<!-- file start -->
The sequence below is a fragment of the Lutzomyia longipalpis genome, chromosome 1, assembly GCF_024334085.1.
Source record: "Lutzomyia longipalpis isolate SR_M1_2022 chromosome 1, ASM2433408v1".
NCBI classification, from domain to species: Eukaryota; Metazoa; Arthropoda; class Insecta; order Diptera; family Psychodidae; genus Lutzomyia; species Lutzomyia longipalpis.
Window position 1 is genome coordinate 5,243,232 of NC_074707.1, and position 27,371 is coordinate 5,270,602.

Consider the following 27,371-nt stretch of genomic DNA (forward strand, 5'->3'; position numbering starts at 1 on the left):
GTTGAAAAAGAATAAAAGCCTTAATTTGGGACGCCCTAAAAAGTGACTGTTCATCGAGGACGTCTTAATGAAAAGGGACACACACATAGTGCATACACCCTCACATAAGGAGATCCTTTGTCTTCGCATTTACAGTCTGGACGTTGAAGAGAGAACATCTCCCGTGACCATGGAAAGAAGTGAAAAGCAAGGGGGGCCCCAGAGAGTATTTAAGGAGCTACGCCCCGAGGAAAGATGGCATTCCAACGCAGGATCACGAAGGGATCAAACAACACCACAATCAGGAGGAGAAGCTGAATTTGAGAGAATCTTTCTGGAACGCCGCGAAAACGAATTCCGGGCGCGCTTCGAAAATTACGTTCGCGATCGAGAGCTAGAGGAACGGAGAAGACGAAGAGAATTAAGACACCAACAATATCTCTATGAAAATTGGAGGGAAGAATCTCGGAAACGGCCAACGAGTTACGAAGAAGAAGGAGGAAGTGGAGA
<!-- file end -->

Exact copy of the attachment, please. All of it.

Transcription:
The sequence below is a fragment of the Lutzomyia longipalpis genome, chromosome 1, assembly GCF_024334085.1.
Source record: "Lutzomyia longipalpis isolate SR_M1_2022 chromosome 1, ASM2433408v1".
NCBI classification, from domain to species: Eukaryota; Metazoa; Arthropoda; class Insecta; order Diptera; family Psychodidae; genus Lutzomyia; species Lutzomyia longipalpis.
Window position 1 is genome coordinate 5,243,232 of NC_074707.1, and position 27,371 is coordinate 5,270,602.

Consider the following 27,371-nt stretch of genomic DNA (forward strand, 5'->3'; position numbering starts at 1 on the left):
GTTGAAAAAGAATAAAAGCCTTAATTTGGGACGCCCTAAAAAGTGACTGTTCATCGAGGACGTCTTAATGAAAAGGGACACACACATAGTGCATACACCCTCACATAAGGAGATCCTTTGTCTTCGCATTTACAGTCTGGACGTTGAAGAGAGAACATCTCCCGTGACCATGGAAAGAAGTGAAAAGCAAGGGGGGCCCCAGAGAGTATTTAAGGAGCTACGCCCCGAGGAAAGATGGCATTCCAACGCAGGATCACGAAGGGATCAAACAACACCACAATCAGGAGGAGAAGCTGAATTTGAGAGAATCTTTCTGGAACGCCGCGAAAACGAATTCCGGGCGCGCTTCGAAAATTACGTTCGCGATCGAGAGCTAGAGGAACGGAGAAGACGAAGAGAATTAAGACACCAACAATATCTCTATGAAAATTGGAGGGAAGAATCTCGGAAACGGCCAACGAGTTACGAAGAAGAAGGAGGAAGTGGAGA